In one of the largest studies ever completed investigating the genetic origins of acne, researchers have homed in on several genetic regions that could be associated with the condition. Fascinatingly, it was revealed that many of these genetic regions are also associated with hair follicle function, highlighting a novel mechanism that may be targeted for new acne treatments in the future.

Acne is an incredibly heritable condition. Prior epidemiological studies have revealed in some cases the condition can be 80 percent related to genetic factors. However, prior research into the disorder's genetic origins has been relatively limited, only uncovering a small volume of potential genetic variants influencing acne risk.

Acne is a complex condition and it is generally known to be an inflammatory disease of the skin. Most research and treatment centers on ways to combat the inflammatory mechanisms that result in the condition's characteristic skin symptoms, but these medications often result in problematic and unpleasant side effects.

A new comprehensive investigation into the genetic risk factors that could influence acne examined the DNA of nearly 27,000 individuals, of which 5,600 reported suffering from severe acne. The results revealed 15 specific genetic locations that could be associated with severe acne, 12 of which have never been connected to the condition before.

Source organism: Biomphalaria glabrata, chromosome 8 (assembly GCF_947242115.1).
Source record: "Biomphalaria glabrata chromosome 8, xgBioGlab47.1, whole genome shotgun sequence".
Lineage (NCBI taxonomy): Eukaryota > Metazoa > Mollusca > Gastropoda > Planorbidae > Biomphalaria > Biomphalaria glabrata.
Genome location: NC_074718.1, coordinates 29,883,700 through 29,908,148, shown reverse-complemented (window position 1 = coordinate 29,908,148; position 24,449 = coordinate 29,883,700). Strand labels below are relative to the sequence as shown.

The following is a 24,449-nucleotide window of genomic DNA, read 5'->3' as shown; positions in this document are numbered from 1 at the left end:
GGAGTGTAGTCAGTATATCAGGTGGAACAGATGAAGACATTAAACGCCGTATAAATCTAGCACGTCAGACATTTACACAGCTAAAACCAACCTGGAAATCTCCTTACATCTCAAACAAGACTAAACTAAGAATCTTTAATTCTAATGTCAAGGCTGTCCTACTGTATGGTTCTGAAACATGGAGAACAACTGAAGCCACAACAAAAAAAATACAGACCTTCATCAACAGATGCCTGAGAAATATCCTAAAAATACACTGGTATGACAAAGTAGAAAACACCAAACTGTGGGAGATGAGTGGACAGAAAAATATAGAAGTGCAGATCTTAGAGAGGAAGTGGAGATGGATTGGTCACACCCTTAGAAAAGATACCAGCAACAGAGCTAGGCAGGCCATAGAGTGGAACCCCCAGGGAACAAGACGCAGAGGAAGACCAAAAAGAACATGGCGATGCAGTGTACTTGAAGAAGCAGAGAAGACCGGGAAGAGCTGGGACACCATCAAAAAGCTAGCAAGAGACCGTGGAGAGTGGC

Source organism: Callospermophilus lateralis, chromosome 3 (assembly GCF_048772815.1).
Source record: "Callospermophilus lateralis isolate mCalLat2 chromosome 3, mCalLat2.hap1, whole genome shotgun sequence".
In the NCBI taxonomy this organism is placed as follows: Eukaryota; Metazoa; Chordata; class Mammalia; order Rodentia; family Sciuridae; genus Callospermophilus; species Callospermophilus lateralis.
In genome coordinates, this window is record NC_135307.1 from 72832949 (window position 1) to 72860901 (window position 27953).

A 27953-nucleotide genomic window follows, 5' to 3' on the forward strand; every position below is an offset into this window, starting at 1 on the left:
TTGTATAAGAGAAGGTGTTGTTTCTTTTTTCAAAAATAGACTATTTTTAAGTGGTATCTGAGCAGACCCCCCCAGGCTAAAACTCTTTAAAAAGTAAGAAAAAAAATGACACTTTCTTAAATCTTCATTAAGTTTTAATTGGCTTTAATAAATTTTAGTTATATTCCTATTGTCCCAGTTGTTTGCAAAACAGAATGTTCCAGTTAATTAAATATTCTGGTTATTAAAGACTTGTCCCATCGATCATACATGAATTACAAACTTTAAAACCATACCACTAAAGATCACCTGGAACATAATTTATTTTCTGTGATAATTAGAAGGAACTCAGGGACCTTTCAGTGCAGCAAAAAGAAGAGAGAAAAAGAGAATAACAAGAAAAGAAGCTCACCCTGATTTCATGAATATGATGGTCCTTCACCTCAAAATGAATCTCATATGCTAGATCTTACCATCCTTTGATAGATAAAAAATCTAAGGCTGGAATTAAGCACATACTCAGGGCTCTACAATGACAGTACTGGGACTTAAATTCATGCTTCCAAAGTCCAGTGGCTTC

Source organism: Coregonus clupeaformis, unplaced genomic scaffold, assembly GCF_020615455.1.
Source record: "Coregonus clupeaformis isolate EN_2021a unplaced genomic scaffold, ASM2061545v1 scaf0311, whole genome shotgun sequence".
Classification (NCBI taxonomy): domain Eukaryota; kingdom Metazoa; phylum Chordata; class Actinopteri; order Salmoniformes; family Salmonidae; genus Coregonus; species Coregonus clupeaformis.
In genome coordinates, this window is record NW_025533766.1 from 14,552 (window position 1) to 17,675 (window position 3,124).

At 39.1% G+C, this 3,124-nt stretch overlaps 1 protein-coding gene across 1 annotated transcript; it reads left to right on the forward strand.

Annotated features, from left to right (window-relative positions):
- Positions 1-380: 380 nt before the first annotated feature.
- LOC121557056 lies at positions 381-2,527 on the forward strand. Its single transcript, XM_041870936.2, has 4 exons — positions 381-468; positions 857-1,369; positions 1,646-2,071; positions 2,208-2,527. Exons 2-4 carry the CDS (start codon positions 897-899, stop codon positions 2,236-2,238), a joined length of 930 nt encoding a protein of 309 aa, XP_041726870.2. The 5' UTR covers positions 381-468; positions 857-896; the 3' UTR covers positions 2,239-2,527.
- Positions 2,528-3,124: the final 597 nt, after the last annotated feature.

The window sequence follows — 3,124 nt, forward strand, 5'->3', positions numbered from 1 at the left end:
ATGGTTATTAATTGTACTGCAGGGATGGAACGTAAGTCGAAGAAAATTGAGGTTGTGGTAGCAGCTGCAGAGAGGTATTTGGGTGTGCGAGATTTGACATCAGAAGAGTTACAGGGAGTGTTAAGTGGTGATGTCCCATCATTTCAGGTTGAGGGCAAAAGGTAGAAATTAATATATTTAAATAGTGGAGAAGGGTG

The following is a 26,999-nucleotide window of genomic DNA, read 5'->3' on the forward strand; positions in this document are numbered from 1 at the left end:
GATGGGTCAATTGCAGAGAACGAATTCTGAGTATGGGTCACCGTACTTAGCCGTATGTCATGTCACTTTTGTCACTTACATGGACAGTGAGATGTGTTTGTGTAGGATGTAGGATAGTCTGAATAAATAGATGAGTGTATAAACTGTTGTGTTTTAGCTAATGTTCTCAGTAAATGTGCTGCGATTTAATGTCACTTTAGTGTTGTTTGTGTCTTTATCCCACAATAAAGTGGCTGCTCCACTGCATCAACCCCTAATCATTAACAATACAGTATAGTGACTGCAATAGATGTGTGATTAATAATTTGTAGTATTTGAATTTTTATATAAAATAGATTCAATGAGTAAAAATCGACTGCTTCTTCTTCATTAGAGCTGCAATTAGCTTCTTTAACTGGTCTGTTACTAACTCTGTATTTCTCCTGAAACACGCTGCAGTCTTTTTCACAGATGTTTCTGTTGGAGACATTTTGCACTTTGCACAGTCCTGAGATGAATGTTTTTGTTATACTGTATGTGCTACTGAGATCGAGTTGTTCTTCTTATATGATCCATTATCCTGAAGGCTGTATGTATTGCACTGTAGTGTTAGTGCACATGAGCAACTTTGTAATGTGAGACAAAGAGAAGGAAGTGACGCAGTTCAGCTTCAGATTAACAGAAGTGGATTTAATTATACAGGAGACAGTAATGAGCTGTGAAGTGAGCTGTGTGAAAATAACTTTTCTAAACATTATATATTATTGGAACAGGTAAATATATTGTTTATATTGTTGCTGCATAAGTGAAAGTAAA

"We are really excited to have found so many regions of the genome that are involved in acne," says Michael Simpson, a researcher on the project from King's College London.

Most interesting was the discovery that many of these newly discovered genetic regions were known to play major roles in both the structure and function of hair follicles. One acne-associated genetic variant in particular is known to cause a rare condition called ectodermal dysplasia, resulting in sparse body hair.

"It was surprising that so many of the variants appear to influence the structure and function of the hair follicle," explains Simpson. "It may be that the genetic variation influences the shape of these hair follicles and makes them more prone to bacteria and inflammation, which are a characteristic of acne."

Jonathan Barker, lead author on the new study, notes that there have been a dearth of advances in the field of acne research over the past few decades. It may be several years before this new research manifests in a real clinical treatment, but Barker says this discovery is a significant leap forward.

"For people with acne, it's so important to have more treatments available," says Barker. "We need to treat people earlier and more effectively, so that they don't get scars, which last even after the condition has come and gone. When you have insight into the genetic basis of a condition, you can develop much more effective treatments."

The new research was published in the journal Nature Communications.